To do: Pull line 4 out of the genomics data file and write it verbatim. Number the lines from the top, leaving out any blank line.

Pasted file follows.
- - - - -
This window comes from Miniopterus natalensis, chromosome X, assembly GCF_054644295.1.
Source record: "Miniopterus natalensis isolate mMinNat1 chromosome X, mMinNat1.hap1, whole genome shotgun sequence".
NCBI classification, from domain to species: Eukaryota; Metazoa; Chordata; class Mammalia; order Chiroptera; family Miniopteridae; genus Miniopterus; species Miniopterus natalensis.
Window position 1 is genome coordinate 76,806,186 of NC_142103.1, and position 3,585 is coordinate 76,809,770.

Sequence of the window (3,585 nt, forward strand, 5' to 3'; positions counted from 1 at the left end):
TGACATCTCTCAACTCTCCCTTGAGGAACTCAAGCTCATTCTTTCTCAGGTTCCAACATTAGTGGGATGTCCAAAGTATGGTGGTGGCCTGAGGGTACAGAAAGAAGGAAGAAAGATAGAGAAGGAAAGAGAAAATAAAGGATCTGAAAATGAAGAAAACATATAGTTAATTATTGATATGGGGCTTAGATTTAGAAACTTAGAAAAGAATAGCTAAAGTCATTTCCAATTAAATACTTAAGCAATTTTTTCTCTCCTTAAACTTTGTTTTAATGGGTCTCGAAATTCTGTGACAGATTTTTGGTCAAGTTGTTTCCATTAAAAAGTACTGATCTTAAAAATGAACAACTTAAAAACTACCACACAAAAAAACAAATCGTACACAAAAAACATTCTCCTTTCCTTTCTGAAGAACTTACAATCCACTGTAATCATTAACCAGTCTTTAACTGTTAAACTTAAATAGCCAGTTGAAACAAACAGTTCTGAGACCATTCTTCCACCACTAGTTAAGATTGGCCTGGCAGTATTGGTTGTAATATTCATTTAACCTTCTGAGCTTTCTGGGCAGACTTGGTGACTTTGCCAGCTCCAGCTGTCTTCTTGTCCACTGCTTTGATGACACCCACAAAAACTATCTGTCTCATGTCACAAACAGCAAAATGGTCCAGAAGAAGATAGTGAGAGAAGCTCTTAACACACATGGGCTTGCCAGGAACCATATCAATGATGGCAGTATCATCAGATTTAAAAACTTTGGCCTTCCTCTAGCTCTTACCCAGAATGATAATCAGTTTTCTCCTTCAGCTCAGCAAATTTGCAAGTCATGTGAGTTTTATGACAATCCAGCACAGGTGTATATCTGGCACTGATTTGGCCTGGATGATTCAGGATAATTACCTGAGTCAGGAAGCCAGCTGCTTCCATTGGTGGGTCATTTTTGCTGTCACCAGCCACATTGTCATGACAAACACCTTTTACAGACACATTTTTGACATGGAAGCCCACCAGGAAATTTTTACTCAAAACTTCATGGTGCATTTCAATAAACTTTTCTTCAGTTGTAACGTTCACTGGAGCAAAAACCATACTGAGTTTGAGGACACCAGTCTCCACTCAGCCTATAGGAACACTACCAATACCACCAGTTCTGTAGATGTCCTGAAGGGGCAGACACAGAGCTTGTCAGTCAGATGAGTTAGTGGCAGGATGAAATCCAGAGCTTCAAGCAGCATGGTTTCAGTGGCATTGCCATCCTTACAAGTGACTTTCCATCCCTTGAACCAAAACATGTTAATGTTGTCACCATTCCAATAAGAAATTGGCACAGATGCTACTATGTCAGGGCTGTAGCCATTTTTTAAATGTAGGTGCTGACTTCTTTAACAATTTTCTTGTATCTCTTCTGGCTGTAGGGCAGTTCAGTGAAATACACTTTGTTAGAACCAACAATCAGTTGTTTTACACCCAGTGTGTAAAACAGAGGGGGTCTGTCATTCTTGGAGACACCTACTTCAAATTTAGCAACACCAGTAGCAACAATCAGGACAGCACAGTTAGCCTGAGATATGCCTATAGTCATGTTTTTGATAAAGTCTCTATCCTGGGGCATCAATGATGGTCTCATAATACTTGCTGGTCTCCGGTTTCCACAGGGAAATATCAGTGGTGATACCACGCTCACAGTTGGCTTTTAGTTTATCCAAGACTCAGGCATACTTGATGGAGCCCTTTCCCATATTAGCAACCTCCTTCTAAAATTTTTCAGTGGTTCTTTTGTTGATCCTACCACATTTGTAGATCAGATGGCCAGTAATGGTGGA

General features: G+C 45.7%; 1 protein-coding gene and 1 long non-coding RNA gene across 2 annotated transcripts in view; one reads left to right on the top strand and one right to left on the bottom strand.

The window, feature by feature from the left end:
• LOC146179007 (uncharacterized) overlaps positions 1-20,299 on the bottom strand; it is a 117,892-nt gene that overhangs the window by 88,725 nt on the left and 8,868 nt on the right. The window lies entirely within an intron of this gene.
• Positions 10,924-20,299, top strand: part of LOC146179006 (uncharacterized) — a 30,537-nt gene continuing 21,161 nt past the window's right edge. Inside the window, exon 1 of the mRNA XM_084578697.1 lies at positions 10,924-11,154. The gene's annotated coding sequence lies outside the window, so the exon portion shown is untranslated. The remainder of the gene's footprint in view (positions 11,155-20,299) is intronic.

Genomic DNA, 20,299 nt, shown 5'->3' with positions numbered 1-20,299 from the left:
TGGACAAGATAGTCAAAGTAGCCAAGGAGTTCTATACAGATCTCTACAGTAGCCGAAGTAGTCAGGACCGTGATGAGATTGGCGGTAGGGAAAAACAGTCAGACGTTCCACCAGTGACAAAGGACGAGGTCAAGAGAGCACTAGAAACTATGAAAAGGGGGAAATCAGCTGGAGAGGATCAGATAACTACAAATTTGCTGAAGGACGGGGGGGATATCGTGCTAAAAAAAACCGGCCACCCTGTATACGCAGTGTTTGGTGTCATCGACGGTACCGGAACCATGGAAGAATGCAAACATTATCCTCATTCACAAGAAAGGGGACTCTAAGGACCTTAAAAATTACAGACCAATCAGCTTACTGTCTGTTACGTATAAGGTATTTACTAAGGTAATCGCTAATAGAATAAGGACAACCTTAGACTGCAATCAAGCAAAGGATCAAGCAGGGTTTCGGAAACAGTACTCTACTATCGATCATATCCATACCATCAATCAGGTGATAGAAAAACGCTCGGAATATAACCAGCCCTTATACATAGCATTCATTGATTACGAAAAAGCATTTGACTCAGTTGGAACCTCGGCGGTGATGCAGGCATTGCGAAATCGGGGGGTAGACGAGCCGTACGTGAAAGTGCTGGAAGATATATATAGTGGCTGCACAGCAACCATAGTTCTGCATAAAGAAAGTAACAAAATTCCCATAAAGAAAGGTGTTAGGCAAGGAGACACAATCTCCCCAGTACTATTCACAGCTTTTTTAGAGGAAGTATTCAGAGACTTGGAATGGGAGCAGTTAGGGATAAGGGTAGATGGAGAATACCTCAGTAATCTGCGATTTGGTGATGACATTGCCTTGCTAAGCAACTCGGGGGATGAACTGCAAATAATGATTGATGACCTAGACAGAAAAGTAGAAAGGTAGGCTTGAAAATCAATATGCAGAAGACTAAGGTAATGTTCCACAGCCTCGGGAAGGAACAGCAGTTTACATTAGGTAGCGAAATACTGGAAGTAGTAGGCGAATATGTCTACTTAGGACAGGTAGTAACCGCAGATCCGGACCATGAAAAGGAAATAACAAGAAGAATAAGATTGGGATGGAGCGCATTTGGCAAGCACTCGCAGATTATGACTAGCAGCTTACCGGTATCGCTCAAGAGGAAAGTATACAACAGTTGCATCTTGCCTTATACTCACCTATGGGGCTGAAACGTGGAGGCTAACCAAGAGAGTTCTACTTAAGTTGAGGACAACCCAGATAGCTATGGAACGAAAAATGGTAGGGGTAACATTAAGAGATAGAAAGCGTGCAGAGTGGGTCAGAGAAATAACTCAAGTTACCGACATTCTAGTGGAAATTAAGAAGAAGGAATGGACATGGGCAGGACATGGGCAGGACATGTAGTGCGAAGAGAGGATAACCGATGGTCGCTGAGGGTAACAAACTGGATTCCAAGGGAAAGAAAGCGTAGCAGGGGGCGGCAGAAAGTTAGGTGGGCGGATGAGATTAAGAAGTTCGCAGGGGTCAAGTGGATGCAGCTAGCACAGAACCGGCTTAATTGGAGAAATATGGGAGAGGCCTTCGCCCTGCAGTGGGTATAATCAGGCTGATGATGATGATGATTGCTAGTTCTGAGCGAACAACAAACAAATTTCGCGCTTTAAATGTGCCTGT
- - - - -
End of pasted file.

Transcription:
Window position 1 is genome coordinate 76,806,186 of NC_142103.1, and position 3,585 is coordinate 76,809,770.